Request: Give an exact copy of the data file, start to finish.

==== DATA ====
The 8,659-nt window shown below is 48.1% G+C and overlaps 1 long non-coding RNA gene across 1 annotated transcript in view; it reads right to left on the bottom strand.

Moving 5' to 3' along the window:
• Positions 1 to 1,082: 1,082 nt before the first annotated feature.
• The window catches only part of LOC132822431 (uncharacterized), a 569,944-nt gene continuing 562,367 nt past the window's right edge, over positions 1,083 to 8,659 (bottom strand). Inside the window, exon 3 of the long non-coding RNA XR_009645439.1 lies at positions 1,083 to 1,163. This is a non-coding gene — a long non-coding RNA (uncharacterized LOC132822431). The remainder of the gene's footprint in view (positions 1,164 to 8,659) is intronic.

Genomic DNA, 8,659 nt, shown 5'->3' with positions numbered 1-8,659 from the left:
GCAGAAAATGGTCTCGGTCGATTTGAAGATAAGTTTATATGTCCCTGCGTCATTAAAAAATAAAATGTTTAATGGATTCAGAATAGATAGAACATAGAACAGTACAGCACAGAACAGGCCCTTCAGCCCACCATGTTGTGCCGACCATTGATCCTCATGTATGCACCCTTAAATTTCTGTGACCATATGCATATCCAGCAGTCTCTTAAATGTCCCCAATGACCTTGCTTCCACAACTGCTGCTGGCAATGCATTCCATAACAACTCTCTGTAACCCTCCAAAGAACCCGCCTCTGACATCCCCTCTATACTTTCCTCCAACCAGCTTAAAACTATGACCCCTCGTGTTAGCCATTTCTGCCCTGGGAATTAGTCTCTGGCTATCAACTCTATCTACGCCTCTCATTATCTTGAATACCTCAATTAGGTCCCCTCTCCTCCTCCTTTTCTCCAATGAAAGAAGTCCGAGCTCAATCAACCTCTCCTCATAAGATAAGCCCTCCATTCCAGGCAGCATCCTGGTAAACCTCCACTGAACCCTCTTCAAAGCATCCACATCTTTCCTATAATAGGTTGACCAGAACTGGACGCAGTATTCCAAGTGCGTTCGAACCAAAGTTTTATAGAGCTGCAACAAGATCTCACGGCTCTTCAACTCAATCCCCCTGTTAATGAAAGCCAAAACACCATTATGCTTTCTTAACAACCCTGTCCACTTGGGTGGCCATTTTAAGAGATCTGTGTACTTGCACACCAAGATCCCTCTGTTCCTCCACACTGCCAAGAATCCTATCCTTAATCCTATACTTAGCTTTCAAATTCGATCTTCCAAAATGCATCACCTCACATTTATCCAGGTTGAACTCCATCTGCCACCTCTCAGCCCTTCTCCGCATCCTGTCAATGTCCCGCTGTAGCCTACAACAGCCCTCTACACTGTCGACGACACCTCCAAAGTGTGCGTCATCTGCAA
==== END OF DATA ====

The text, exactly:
The 8,659-nt window shown below is 48.1% G+C and overlaps 1 long non-coding RNA gene across 1 annotated transcript in view; it reads right to left on the bottom strand.

Moving 5' to 3' along the window:
• Positions 1 to 1,082: 1,082 nt before the first annotated feature.
• The window catches only part of LOC132822431 (uncharacterized), a 569,944-nt gene continuing 562,367 nt past the window's right edge, over positions 1,083 to 8,659 (bottom strand). Inside the window, exon 3 of the long non-coding RNA XR_009645439.1 lies at positions 1,083 to 1,163. This is a non-coding gene — a long non-coding RNA (uncharacterized LOC132822431). The remainder of the gene's footprint in view (positions 1,164 to 8,659) is intronic.

Genomic DNA, 8,659 nt, shown 5'->3' with positions numbered 1-8,659 from the left:
GCAGAAAATGGTCTCGGTCGATTTGAAGATAAGTTTATATGTCCCTGCGTCATTAAAAAATAAAATGTTTAATGGATTCAGAATAGATAGAACATAGAACAGTACAGCACAGAACAGGCCCTTCAGCCCACCATGTTGTGCCGACCATTGATCCTCATGTATGCACCCTTAAATTTCTGTGACCATATGCATATCCAGCAGTCTCTTAAATGTCCCCAATGACCTTGCTTCCACAACTGCTGCTGGCAATGCATTCCATAACAACTCTCTGTAACCCTCCAAAGAACCCGCCTCTGACATCCCCTCTATACTTTCCTCCAACCAGCTTAAAACTATGACCCCTCGTGTTAGCCATTTCTGCCCTGGGAATTAGTCTCTGGCTATCAACTCTATCTACGCCTCTCATTATCTTGAATACCTCAATTAGGTCCCCTCTCCTCCTCCTTTTCTCCAATGAAAGAAGTCCGAGCTCAATCAACCTCTCCTCATAAGATAAGCCCTCCATTCCAGGCAGCATCCTGGTAAACCTCCACTGAACCCTCTTCAAAGCATCCACATCTTTCCTATAATAGGTTGACCAGAACTGGACGCAGTATTCCAAGTGCGTTCGAACCAAAGTTTTATAGAGCTGCAACAAGATCTCACGGCTCTTCAACTCAATCCCCCTGTTAATGAAAGCCAAAACACCATTATGCTTTCTTAACAACCCTGTCCACTTGGGTGGCCATTTTAAGAGATCTGTGTACTTGCACACCAAGATCCCTCTGTTCCTCCACACTGCCAAGAATCCTATCCTTAATCCTATACTTAGCTTTCAAATTCGATCTTCCAAAATGCATCACCTCACATTTATCCAGGTTGAACTCCATCTGCCACCTCTCAGCCCTTCTCCGCATCCTGTCAATGTCCCGCTGTAGCCTACAACAGCCCTCTACACTGTCGACGACACCTCCAAAGTGTGCGTCATCTGCAA